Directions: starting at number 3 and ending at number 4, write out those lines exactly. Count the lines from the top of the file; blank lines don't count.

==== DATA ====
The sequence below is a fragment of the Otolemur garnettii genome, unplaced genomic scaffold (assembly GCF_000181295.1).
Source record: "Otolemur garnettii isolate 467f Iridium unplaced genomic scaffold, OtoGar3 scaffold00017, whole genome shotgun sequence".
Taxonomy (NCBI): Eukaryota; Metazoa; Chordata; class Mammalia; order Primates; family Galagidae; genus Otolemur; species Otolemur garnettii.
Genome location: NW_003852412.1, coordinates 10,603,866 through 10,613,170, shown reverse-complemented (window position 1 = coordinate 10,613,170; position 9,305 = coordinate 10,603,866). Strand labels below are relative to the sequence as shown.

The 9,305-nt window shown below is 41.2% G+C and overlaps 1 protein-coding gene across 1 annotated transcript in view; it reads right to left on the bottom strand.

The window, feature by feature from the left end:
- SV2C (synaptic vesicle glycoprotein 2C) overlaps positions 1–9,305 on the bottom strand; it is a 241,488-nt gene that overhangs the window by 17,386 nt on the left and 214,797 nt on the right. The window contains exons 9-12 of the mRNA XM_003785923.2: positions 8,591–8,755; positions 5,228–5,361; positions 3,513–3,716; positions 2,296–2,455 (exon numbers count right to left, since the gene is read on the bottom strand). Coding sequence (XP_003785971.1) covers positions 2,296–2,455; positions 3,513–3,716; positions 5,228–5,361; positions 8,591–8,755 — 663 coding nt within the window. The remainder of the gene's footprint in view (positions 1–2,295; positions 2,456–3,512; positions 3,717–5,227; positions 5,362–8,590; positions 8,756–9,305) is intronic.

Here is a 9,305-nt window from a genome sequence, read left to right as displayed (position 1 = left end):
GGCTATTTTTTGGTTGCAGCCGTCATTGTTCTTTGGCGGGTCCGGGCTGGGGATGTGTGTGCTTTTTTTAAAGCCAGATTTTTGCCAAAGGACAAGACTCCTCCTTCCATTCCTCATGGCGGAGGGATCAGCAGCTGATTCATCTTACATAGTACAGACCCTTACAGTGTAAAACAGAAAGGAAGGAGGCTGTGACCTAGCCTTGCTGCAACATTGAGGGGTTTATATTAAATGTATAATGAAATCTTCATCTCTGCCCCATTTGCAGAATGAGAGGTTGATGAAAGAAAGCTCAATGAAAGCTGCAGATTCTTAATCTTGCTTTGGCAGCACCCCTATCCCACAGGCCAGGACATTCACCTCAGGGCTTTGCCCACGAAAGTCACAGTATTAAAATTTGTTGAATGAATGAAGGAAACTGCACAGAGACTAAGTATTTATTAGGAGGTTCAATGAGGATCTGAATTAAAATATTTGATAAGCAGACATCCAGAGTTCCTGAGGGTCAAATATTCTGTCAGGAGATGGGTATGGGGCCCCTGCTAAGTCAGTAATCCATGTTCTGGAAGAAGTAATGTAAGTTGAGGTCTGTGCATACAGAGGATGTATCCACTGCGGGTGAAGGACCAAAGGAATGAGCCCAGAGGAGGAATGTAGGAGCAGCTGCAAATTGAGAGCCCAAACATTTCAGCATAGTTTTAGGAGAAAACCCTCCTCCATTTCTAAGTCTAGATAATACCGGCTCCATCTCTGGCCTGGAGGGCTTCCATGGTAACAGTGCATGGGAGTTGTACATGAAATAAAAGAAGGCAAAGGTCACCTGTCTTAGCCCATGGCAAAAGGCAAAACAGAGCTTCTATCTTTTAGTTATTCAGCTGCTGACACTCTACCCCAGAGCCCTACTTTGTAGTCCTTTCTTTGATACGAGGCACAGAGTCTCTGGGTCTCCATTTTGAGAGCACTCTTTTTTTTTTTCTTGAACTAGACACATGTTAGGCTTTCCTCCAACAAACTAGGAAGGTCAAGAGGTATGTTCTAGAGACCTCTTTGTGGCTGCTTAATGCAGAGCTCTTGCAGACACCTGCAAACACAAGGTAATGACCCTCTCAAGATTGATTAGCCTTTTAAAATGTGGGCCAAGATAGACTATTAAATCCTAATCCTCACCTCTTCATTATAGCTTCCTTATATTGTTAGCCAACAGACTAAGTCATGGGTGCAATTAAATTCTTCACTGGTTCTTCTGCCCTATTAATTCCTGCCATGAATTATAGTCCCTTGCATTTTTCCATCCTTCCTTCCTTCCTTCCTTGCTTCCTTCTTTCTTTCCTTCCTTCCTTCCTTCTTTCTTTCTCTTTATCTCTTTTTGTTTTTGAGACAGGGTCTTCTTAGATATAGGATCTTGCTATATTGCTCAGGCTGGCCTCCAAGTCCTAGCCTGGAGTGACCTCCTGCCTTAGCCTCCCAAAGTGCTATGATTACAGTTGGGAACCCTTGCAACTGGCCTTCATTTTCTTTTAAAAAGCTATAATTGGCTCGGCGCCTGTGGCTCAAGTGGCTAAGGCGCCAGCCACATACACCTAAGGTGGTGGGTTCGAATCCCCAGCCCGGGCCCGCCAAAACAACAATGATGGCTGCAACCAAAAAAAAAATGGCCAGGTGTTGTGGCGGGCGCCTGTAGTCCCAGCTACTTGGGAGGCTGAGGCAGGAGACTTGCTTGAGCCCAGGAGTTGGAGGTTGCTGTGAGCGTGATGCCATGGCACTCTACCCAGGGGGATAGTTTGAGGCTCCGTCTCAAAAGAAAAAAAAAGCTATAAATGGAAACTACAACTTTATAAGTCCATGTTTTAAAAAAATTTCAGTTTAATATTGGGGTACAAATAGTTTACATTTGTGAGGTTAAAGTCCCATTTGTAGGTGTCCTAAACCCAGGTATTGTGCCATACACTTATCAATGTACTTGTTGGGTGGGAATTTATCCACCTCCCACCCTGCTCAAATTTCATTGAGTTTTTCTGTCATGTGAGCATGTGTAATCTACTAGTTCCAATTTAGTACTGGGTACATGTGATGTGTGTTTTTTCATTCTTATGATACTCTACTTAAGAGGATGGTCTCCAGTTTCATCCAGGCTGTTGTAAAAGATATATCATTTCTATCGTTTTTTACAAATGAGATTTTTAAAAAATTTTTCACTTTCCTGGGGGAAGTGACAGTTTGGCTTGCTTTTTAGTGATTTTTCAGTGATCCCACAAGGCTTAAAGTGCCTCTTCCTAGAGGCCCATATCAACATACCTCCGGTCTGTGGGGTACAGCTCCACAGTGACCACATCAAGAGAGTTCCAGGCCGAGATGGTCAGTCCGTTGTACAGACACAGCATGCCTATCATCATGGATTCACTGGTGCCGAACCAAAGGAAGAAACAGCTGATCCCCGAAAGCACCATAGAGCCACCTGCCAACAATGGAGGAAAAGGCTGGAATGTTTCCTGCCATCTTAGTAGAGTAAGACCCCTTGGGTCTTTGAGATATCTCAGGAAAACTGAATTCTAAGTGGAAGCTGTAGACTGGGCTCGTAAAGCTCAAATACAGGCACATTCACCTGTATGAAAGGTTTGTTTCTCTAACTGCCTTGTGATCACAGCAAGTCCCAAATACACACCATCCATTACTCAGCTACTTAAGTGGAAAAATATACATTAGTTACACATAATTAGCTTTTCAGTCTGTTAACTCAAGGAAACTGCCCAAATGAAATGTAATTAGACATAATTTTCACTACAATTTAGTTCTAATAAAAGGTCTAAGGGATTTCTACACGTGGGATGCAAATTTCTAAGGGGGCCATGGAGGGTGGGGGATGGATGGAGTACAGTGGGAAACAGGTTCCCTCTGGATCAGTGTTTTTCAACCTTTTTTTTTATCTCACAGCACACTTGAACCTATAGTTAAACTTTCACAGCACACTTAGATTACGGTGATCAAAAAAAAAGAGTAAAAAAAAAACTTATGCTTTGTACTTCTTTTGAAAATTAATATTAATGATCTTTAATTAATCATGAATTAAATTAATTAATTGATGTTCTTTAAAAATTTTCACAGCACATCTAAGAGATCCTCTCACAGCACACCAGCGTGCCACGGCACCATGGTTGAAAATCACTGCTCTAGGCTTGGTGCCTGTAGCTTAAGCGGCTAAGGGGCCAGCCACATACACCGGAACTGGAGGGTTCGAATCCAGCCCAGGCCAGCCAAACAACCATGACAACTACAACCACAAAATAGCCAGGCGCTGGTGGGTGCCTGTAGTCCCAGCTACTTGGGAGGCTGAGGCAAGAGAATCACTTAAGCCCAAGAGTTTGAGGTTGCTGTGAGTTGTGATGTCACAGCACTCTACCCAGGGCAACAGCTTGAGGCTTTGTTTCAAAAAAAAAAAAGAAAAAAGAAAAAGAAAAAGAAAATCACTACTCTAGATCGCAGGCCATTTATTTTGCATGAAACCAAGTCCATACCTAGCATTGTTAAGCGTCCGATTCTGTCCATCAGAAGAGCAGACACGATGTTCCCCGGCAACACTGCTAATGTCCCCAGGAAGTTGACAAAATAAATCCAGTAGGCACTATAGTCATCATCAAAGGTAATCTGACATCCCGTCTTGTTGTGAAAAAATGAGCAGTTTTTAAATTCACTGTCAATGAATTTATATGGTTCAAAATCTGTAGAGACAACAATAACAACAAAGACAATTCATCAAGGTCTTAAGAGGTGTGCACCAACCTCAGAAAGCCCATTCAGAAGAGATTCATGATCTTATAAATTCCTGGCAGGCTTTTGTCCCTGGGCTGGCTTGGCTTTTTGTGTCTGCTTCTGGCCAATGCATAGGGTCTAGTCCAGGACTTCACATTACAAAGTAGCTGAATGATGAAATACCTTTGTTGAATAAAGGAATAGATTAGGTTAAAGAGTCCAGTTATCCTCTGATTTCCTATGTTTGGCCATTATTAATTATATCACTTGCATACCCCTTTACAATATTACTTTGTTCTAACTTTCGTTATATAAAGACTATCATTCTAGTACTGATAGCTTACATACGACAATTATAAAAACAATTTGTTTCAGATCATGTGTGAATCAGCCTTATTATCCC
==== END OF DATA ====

Taxonomy (NCBI): Eukaryota; Metazoa; Chordata; class Mammalia; order Primates; family Galagidae; genus Otolemur; species Otolemur garnettii.
Genome location: NW_003852412.1, coordinates 10,603,866 through 10,613,170, shown reverse-complemented (window position 1 = coordinate 10,613,170; position 9,305 = coordinate 10,603,866). Strand labels below are relative to the sequence as shown.